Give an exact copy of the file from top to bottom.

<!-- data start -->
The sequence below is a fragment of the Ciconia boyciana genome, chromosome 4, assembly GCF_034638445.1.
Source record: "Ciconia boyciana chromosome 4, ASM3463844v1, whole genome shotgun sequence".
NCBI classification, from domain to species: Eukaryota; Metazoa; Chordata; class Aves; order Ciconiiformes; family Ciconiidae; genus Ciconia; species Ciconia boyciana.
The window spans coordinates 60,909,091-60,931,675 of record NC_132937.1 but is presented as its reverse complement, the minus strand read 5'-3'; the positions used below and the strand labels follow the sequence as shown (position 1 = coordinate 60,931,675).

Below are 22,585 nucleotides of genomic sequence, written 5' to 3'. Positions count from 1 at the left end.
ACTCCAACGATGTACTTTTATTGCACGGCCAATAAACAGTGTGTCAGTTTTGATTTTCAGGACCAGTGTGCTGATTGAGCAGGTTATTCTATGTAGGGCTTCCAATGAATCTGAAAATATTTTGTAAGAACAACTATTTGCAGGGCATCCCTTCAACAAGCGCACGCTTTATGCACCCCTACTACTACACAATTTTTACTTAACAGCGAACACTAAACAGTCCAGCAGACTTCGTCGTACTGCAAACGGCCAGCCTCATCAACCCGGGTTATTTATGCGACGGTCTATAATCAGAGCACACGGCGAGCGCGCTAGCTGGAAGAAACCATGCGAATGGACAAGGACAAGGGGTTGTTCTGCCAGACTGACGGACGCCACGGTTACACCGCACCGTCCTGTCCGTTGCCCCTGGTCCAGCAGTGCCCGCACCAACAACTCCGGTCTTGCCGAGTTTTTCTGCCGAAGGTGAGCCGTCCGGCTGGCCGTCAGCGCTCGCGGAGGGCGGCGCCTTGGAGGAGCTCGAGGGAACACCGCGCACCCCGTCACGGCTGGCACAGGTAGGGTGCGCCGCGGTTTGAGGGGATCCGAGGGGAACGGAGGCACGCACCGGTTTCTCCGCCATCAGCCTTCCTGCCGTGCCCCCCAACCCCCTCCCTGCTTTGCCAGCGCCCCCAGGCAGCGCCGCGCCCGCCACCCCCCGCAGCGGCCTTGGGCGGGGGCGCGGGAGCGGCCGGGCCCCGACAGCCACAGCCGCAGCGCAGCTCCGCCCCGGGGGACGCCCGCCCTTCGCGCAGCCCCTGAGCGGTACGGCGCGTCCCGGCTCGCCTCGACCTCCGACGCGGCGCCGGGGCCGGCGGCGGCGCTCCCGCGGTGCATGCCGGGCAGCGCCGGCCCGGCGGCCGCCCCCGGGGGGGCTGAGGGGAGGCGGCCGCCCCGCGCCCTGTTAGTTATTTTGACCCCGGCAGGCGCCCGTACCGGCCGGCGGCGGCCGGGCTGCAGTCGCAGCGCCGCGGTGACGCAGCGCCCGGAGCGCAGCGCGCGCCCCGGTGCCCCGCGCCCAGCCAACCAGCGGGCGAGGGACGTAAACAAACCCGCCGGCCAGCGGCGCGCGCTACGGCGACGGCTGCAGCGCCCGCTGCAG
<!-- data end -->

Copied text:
The sequence below is a fragment of the Ciconia boyciana genome, chromosome 4, assembly GCF_034638445.1.
Source record: "Ciconia boyciana chromosome 4, ASM3463844v1, whole genome shotgun sequence".
NCBI classification, from domain to species: Eukaryota; Metazoa; Chordata; class Aves; order Ciconiiformes; family Ciconiidae; genus Ciconia; species Ciconia boyciana.
The window spans coordinates 60,909,091-60,931,675 of record NC_132937.1 but is presented as its reverse complement, the minus strand read 5'-3'; the positions used below and the strand labels follow the sequence as shown (position 1 = coordinate 60,931,675).

Below are 22,585 nucleotides of genomic sequence, written 5' to 3'. Positions count from 1 at the left end.
ACTCCAACGATGTACTTTTATTGCACGGCCAATAAACAGTGTGTCAGTTTTGATTTTCAGGACCAGTGTGCTGATTGAGCAGGTTATTCTATGTAGGGCTTCCAATGAATCTGAAAATATTTTGTAAGAACAACTATTTGCAGGGCATCCCTTCAACAAGCGCACGCTTTATGCACCCCTACTACTACACAATTTTTACTTAACAGCGAACACTAAACAGTCCAGCAGACTTCGTCGTACTGCAAACGGCCAGCCTCATCAACCCGGGTTATTTATGCGACGGTCTATAATCAGAGCACACGGCGAGCGCGCTAGCTGGAAGAAACCATGCGAATGGACAAGGACAAGGGGTTGTTCTGCCAGACTGACGGACGCCACGGTTACACCGCACCGTCCTGTCCGTTGCCCCTGGTCCAGCAGTGCCCGCACCAACAACTCCGGTCTTGCCGAGTTTTTCTGCCGAAGGTGAGCCGTCCGGCTGGCCGTCAGCGCTCGCGGAGGGCGGCGCCTTGGAGGAGCTCGAGGGAACACCGCGCACCCCGTCACGGCTGGCACAGGTAGGGTGCGCCGCGGTTTGAGGGGATCCGAGGGGAACGGAGGCACGCACCGGTTTCTCCGCCATCAGCCTTCCTGCCGTGCCCCCCAACCCCCTCCCTGCTTTGCCAGCGCCCCCAGGCAGCGCCGCGCCCGCCACCCCCCGCAGCGGCCTTGGGCGGGGGCGCGGGAGCGGCCGGGCCCCGACAGCCACAGCCGCAGCGCAGCTCCGCCCCGGGGGACGCCCGCCCTTCGCGCAGCCCCTGAGCGGTACGGCGCGTCCCGGCTCGCCTCGACCTCCGACGCGGCGCCGGGGCCGGCGGCGGCGCTCCCGCGGTGCATGCCGGGCAGCGCCGGCCCGGCGGCCGCCCCCGGGGGGGCTGAGGGGAGGCGGCCGCCCCGCGCCCTGTTAGTTATTTTGACCCCGGCAGGCGCCCGTACCGGCCGGCGGCGGCCGGGCTGCAGTCGCAGCGCCGCGGTGACGCAGCGCCCGGAGCGCAGCGCGCGCCCCGGTGCCCCGCGCCCAGCCAACCAGCGGGCGAGGGACGTAAACAAACCCGCCGGCCAGCGGCGCGCGCTACGGCGACGGCTGCAGCGCCCGCTGCAG